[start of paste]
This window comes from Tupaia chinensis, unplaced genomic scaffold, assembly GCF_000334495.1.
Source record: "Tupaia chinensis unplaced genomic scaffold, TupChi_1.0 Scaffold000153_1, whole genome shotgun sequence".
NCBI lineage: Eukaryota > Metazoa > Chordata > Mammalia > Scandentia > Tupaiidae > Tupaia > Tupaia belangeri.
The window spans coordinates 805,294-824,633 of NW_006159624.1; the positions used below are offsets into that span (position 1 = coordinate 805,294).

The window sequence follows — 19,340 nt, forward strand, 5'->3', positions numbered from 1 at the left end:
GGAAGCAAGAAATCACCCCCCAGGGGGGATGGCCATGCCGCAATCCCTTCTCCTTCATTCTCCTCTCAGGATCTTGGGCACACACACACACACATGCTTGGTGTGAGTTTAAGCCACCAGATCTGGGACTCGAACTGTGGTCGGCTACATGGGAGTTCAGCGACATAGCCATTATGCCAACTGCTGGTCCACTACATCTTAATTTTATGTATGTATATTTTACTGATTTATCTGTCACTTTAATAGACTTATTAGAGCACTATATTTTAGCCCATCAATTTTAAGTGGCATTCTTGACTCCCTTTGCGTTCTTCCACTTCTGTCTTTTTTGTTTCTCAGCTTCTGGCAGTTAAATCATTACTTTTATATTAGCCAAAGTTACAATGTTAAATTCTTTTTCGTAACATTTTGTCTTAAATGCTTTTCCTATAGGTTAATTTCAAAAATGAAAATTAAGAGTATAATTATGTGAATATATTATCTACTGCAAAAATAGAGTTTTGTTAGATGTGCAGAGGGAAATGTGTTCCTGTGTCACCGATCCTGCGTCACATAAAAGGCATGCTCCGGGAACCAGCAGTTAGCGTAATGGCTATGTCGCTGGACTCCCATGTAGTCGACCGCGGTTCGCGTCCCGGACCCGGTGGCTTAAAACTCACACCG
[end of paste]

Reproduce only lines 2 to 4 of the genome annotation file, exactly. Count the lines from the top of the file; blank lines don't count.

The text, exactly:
Source record: "Tupaia chinensis unplaced genomic scaffold, TupChi_1.0 Scaffold000153_1, whole genome shotgun sequence".
NCBI lineage: Eukaryota > Metazoa > Chordata > Mammalia > Scandentia > Tupaiidae > Tupaia > Tupaia belangeri.
The window spans coordinates 805,294-824,633 of NW_006159624.1; the positions used below are offsets into that span (position 1 = coordinate 805,294).